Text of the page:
Recently a number of leading banks have been hit with lawsuits accusing them of ripping off consumers by playing around with transaction dates and charging questionable overdraft fees. The (alleged) schemes are surprisingly simple and worryingly effective, and require only a little math to explain.
A number of banks have been accused of re-ordering transactions in their favor.
Watch closely to see if you can find the trick: Imagine you have an account with a $200 balance. You have a debit card from Bank X, and an overdraft protection plan as part of the package. You know that if you go into your overdraft, you’ll be charged a $30 fee.
In a single day, you make five purchases, paying with your Bank X debit card - $10, $15, $20, $25 and $30. You still have $100 in your account. Finally, you make a $150 purchase. Yes, it pushes you over, and yes, you’ll be charged $30, but life happens, and sometimes we all overspend. It’s only $30, anyway.
Well, maybe not. A number of banks, including Bank of America, Citibank, Wells Fargo, Chase and various regional banks, have been accused or re-ordering transactions in their favor, bringing about multiple overdraft fees.
It goes like this: at the end of the day, Bank X processes your transactions. But – watch carefully – they move the $150 to the top of the pile, subtracting the funds from your account. Now you only have $50 let to pay off the day’s earlier purchases. The $30 is processed, then the $25, and suddenly you’re overdrawn – leaving the $20, $15 and $10 transactions each subject to an overdraft fee. The $30 fee has suddenly become $90, and overdraft protection suddenly doesn’t seem so helpful.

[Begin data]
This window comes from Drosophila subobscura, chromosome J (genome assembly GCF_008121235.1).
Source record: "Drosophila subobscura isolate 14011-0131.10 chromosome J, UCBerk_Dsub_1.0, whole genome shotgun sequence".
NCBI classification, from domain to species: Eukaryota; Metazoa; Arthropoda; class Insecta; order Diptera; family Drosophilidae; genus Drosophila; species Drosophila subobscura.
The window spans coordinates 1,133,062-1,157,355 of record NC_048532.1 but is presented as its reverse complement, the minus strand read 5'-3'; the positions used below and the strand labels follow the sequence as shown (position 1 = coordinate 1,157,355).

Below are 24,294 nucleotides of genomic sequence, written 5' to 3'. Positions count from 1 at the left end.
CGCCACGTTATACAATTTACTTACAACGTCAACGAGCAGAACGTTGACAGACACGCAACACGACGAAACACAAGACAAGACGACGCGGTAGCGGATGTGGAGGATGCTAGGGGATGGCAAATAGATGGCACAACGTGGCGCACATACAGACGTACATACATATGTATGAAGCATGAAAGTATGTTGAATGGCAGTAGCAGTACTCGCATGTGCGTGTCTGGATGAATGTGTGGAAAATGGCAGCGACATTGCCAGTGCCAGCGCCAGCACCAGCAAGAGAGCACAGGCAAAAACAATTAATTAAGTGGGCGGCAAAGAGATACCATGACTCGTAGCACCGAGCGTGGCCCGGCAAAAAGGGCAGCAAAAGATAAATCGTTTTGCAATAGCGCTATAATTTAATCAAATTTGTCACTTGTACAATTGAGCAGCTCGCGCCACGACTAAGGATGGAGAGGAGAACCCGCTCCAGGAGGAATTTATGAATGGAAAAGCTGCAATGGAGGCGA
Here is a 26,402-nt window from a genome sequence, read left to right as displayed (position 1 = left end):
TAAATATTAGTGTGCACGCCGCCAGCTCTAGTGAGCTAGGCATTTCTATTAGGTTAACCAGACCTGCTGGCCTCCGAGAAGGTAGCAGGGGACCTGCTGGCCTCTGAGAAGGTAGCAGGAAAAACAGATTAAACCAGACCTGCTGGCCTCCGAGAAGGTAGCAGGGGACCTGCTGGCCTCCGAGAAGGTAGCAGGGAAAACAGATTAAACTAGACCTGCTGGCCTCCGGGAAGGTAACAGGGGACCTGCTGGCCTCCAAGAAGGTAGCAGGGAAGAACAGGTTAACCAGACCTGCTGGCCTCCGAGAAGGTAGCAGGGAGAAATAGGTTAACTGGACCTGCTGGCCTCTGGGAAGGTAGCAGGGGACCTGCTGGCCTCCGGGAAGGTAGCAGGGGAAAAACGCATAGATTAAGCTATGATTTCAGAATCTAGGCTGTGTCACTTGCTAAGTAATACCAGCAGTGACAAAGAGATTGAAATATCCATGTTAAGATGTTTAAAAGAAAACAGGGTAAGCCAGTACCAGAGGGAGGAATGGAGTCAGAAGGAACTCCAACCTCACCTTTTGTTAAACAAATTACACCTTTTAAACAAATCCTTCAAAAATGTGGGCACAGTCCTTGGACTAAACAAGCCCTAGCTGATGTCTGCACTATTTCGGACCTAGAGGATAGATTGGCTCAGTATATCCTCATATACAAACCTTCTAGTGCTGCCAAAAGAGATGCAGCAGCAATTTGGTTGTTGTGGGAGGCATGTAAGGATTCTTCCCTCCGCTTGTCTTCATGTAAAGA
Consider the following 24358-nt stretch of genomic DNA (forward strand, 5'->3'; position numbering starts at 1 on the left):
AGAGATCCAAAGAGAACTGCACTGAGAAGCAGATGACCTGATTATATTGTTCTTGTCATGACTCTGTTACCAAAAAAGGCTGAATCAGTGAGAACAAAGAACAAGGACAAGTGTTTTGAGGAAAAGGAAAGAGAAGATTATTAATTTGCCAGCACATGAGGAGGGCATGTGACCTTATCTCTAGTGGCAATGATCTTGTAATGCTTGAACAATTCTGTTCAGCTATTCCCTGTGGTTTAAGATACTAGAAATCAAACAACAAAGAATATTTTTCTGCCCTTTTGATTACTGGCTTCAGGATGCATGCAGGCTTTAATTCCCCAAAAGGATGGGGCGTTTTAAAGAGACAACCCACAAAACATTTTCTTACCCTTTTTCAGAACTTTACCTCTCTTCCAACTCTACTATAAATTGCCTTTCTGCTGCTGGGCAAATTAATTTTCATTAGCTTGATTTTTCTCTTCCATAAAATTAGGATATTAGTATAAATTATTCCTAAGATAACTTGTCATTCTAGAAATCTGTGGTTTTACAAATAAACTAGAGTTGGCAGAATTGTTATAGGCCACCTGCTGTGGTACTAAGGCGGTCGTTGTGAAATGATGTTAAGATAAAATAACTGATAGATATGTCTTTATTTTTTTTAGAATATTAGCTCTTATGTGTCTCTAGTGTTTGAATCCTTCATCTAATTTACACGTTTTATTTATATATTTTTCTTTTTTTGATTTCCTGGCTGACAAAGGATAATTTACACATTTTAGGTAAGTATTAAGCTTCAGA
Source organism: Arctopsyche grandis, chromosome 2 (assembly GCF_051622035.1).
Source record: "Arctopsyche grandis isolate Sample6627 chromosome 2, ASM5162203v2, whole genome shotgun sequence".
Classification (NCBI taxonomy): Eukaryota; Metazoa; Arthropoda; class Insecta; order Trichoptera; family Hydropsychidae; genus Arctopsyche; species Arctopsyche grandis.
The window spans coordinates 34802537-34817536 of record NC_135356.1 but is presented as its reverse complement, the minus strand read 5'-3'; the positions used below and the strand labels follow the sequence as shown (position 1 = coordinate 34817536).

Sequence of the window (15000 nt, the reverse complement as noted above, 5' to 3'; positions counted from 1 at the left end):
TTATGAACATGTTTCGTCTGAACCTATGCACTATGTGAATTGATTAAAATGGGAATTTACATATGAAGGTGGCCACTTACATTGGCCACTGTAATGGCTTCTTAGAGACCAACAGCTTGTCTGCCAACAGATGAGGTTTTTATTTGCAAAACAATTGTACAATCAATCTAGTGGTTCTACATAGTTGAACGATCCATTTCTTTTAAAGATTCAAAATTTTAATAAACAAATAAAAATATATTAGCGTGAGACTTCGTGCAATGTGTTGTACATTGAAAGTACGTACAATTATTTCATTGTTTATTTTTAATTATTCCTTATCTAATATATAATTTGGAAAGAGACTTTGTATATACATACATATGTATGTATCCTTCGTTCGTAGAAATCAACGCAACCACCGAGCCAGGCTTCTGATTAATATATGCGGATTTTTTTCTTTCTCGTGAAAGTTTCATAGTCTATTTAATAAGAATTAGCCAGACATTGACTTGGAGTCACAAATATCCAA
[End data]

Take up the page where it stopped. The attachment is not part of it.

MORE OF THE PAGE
Following an October 2011 lawsuit, four banks - Zions Bank, Amegy Bank NA, National Bank of Arizona and Vectra Bank Colorado NA – have now agreed to contribute to a $10 million settlement to compensate consumers who lost out to the ‘high-to-low’ re-ordering schemes. The banks will now be released from any future liability for transaction charges in the class period – in this case, October 2005 until the date of the suit’s filing. For bank customers, the $10 million will mean an 85 cent return for every dollar they lost in unfair charges.
The original suit was filed by Melinda Barlow, who cited a Zions Bank agreement dating to 2005 in which the bank stated that charges would not be processed in any particular order. Arguing that the bank had actually given preference to larger transactions, Barlow claimed that the bank was deliberately manipulating customers’ accounts in order to charge multiple overdraft fees.
Florida-based Mashall & Illsley Bank and Michigan-based Citizens Bank will contribute $4 million and $2 million respectively for changing the order of customers’ transactions and assessing late fees unfairly.
Since a new federal act passed in 2010, banks have been required to get customers to opt in to overdraft protection plans, in an attempt to limit companies’ ability to charge fees. Many consumers still choose the plans, however, because of the ease and peace-of-mind offered by knowing transactions will be honored. The cost, however, may be more than many are expecting, and unfair overdraft fees continue to plague American consumers.